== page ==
Culture Clash

History Lessens

The line-up of plays at the Yale Repertory Theatre has followed a kind of formula of late: a Shakespeare, a Sarah Ruhl, a new playwright, a classic, and a rollicking comedy.  The latter slot this season is filled by the play currently running: Richard Montoya’s American Night: The Ballad of Juan José, developed by Culture Clash and Jo Bonney and directed by Shana Cooper. The play creates a fast-paced absurdist tale—a dream in the mind of Juan José (René Millán), a Mexican alien in the U.S. who is studying, aided by well-meaning Mormons, for his citizenship test.  The idea that there can be a test for citizenship that is anything more than a trivia exam is central to the play as it proceeds to treat familiar aspects of U.S. history as the clichés and stereotypes they are.  It’s a romp through U.S. bigotry and our political mixed signals that mixes corrosive wit with its good-natured mockery.

The best feature of the show is that the ensemble work, with each cast member but for Juan José—it’s his dream after all—enacting a host of caricatures, feels at times like a student show.  I mean that in a good way (much of the great work  here—in costumes, lighting, projections, scenic design, sound, and dramaturgy is provided by Yale School of Drama students).  American Night isn’t loaded down with grand-standing star turns, grand speeches, or grandiose stage setting.  It’s nimble projections, quick one-liners, madcap costumes, and its best sequence turns a stage show into a Town Meeting and vice versa, with a hand-held camera to add the ever ubiquitous eye that makes everything in our world a YouTube event.  Montoya—part of the game cast—and company ooze the kind of acting brio that has long understood that “portraying” any ethnic type onstage is largely a matter of accent, body language and costuming.  Armed with the ability to “be” anything, no one is anything, particularly.  It’s a melting pot, you see.

Flying by on the circuit are folks like Teddy Roosevelt (Richard Ruiz), recognizable by his glasses, moustache, corpulence and tagline (“speak softly and carry a big schtick”); the white capitalist pig (Gregory Linington) in skivies or KKK regalia; the noble Negro frontier nurse (Deidrie Henry); the whacky Japanese gameshow host to offset the principled Japanese youth, interned during WWII (both James Hiroyuki Liao); Juan’s long-suffering wife, played by Nicole Shalhoub, one of the great assets of the production, who also enacts Sacagawea (or, as Juan would have it, Sacachiuaua) as an awkward teen with braces and neon yellow sneakers, not to mention Joan Baez, in her rainbow dress, matched by Montoya as Bob Dylan, bard of the Great Society, spouting lines like “America sucks—but it swallows!”; the feisty Tea-Partyer (Felicity Jones, looking like Linda McMahon) sounding off about American values at the Town Meeting; and, one of my favorite bits, Austin Durant as a multicultural character able to drawl like a yankee, jive like a brother, and pidgin like a Chinaman.  Then there’s Millán, who mainly plays earnest bewilderment, led around not to learn the errors of his ways, but rather the many ways of error.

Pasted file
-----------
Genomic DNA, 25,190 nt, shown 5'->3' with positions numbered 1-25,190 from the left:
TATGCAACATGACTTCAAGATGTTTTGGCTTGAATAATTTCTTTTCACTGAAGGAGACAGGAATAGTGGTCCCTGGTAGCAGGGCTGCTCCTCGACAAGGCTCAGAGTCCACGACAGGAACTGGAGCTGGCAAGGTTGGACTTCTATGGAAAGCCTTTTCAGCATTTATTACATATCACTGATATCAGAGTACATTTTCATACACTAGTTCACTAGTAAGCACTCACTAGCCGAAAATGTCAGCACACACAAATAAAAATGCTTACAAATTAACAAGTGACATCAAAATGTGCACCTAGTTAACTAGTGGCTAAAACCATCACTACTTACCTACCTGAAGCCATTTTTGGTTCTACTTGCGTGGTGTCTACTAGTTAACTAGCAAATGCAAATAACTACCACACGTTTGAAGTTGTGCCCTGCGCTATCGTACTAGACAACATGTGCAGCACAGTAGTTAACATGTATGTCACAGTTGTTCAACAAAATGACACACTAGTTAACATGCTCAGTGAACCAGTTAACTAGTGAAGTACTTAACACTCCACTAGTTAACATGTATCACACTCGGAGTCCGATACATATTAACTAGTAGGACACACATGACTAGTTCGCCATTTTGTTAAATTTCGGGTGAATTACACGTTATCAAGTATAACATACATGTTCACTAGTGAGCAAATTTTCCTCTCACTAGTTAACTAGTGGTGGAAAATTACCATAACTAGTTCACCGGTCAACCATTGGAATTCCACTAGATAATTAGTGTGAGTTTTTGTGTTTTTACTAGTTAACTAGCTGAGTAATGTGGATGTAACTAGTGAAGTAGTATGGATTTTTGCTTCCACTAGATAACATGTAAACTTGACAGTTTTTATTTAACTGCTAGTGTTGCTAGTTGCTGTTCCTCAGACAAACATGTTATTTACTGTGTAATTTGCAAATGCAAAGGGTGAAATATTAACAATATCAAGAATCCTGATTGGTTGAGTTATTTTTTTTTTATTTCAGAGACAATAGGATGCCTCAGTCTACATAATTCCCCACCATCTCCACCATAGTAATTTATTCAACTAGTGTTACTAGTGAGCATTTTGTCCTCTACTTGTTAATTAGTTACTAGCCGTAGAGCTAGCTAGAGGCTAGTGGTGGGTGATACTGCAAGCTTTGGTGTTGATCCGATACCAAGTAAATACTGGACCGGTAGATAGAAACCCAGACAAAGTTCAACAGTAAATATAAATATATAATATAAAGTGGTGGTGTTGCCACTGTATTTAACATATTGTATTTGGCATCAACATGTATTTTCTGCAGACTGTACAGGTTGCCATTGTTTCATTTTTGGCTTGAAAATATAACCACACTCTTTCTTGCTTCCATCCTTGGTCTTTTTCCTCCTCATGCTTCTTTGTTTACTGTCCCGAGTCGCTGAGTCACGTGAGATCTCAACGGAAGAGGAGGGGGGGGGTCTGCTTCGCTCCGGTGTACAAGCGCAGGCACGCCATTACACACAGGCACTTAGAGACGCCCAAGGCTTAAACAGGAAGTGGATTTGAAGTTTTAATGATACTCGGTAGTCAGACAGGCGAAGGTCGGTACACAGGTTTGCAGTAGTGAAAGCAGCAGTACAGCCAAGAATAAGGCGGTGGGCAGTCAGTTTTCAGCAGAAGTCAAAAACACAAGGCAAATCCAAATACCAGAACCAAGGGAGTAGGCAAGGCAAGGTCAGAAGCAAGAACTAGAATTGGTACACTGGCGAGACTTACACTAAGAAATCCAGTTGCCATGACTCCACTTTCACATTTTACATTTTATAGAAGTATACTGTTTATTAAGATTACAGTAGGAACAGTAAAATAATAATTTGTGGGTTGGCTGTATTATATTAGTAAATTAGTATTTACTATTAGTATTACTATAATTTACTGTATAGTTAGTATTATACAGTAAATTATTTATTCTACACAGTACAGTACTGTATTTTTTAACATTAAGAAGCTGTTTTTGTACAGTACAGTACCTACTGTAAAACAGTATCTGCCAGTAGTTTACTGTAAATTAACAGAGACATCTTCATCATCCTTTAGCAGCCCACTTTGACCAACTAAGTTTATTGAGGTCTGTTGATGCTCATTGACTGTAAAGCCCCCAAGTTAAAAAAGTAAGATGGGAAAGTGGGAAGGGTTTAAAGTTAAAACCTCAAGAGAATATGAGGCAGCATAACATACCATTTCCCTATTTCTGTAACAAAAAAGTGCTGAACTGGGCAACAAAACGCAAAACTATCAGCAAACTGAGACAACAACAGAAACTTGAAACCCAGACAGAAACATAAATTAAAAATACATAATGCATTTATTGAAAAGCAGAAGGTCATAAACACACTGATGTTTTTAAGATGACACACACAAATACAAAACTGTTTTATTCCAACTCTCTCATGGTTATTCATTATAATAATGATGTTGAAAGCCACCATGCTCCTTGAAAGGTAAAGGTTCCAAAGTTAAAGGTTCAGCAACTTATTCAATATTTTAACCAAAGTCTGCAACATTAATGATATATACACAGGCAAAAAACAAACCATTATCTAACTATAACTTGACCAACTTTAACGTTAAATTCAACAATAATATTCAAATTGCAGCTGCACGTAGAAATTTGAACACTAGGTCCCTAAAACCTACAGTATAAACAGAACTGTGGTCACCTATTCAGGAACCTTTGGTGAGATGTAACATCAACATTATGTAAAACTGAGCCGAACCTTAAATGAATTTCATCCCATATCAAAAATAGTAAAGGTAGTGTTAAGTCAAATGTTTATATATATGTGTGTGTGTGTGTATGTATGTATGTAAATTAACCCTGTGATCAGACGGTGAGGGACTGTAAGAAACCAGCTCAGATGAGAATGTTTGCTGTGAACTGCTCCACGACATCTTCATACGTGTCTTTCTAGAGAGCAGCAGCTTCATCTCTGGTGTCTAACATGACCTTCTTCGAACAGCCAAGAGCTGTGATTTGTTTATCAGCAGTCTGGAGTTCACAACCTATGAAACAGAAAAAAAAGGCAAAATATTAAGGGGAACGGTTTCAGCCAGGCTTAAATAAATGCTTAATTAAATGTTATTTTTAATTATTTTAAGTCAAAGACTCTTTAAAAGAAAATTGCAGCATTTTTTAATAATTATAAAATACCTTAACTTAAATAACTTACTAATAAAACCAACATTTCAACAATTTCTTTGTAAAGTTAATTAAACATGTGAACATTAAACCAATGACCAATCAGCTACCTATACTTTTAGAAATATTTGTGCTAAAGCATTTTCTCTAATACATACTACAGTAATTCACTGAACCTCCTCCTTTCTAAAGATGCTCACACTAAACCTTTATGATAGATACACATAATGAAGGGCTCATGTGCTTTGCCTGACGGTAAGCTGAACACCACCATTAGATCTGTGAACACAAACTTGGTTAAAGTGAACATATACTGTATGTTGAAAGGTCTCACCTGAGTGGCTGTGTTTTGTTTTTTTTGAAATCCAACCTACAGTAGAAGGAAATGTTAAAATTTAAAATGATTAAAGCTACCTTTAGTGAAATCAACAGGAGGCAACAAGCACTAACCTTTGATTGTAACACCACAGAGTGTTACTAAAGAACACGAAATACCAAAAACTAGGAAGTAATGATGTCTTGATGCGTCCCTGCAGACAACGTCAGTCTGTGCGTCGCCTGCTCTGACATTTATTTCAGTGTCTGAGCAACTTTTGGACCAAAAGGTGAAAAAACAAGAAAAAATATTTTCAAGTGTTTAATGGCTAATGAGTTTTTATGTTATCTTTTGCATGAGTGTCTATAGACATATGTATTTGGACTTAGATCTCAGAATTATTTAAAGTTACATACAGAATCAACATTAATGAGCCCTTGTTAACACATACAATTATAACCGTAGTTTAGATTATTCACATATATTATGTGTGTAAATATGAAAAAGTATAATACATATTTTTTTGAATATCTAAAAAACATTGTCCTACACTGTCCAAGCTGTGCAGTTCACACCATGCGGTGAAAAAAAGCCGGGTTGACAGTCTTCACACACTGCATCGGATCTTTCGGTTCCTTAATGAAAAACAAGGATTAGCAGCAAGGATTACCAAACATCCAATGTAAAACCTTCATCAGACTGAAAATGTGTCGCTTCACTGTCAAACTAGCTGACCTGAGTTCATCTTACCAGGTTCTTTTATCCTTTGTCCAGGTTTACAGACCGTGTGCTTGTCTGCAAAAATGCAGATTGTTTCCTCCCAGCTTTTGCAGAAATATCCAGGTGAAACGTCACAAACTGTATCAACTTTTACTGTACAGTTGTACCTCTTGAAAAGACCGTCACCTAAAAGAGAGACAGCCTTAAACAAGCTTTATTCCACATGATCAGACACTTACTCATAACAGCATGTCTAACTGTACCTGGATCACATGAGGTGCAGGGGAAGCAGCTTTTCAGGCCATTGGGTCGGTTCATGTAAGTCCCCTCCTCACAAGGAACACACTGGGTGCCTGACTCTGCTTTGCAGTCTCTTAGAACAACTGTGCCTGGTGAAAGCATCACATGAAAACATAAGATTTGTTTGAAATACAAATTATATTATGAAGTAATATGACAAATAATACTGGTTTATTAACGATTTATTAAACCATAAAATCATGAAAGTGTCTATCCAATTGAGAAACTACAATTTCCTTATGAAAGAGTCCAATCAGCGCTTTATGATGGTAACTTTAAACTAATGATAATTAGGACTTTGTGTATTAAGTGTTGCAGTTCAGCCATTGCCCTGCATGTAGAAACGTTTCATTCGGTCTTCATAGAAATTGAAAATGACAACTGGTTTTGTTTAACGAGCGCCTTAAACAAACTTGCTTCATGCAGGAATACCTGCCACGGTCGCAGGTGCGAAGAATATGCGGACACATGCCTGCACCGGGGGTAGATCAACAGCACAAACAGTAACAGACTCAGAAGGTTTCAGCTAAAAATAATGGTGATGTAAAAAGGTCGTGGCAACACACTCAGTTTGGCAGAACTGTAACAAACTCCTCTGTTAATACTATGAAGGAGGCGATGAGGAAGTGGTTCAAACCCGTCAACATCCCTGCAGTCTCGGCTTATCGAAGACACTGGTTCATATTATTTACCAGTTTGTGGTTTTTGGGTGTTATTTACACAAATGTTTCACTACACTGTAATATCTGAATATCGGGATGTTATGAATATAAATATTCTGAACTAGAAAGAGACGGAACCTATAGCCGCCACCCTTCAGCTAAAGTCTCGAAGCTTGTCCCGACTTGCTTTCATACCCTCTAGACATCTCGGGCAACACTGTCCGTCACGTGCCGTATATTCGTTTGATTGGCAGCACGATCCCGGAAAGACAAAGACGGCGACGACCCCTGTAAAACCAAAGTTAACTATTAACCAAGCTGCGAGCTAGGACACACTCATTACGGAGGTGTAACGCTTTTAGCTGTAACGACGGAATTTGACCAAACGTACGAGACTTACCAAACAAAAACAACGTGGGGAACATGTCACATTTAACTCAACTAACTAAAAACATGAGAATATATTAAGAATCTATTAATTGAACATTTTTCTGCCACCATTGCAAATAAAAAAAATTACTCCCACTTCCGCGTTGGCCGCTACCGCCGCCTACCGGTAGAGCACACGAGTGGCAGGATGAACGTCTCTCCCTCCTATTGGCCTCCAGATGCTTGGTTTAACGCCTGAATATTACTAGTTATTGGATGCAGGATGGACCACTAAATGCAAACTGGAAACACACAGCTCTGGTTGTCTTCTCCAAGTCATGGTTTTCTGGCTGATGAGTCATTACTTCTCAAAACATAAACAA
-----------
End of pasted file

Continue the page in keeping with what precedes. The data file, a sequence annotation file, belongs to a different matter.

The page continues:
It’s all in the name of the tattered liberal banner, ultimately, with most of the digs going toward that 1% that just might be in the audience somewhere—or rather, the percentage of the 1% that might be at Yale simply to make a profit.  The show, while irreverent—check out hippy Christ as a homeless person with no ID—never really goes for the jugular, and, while most of us might feel elbowed in the ribs at one point or another, tends to pat us on our backs for being enlightened.  Montoya and Culture Clash are sharp in assessing that in this time of endlessly replicated “commentary” we might all benefit from laughter about the issues that continue to divide the U.S, and, as with the laws on immigration, can make life hell for those trying to belong here.  The best way to belong is to know what to mock, and when.

American Night is at its best when it surprises or delights with its mash-ups or suddenly makes something trivial seem meaningful—as when the radio announcer in the WWII segment signs off with “good night America and all its ships at sea,” recalling a time when—as nostalgia would have it—there was a palpable commonality in that declaration.  The play is also very much of its moment in reflecting to us a world where all the myths, legends, stereotypes, clichés, and actual facts of America spin and collide and ricochet like free-range particles in the cyclotron of pop culture.  While it’s true of the U.S. that “everyone comes from somewhere,” our “somewhere” also goes everywhere.  American Night replays back to us the lessons of our history that continue to lessen in meaning as they disperse globally.


American Night: The Ballad of Juan José By Richard Montoya Developed by Culture Clash and Jo Bonney Directed by Shana Cooper

Choreographer: Ken Roht; Scenic Designer: Kristen Robinson; Costume Designer: Martin T. Schnellinger; Lighting Designer: Masha Tsimring; Sound Designer: Palmer Heffernan; Projection Designer: Paul Lieber; Production Dramaturg: Lauren Dubowski; Vocal and Dialect Coach: Beth McGuire; Singing Coach: Vicki Shaghoian; Fight Director: Rick Sordelet; Casting Director: Tara Rubin Casting; Stage Manager: James Mountcastle

Yale Repertory Theatre September 21 to October 13, 2012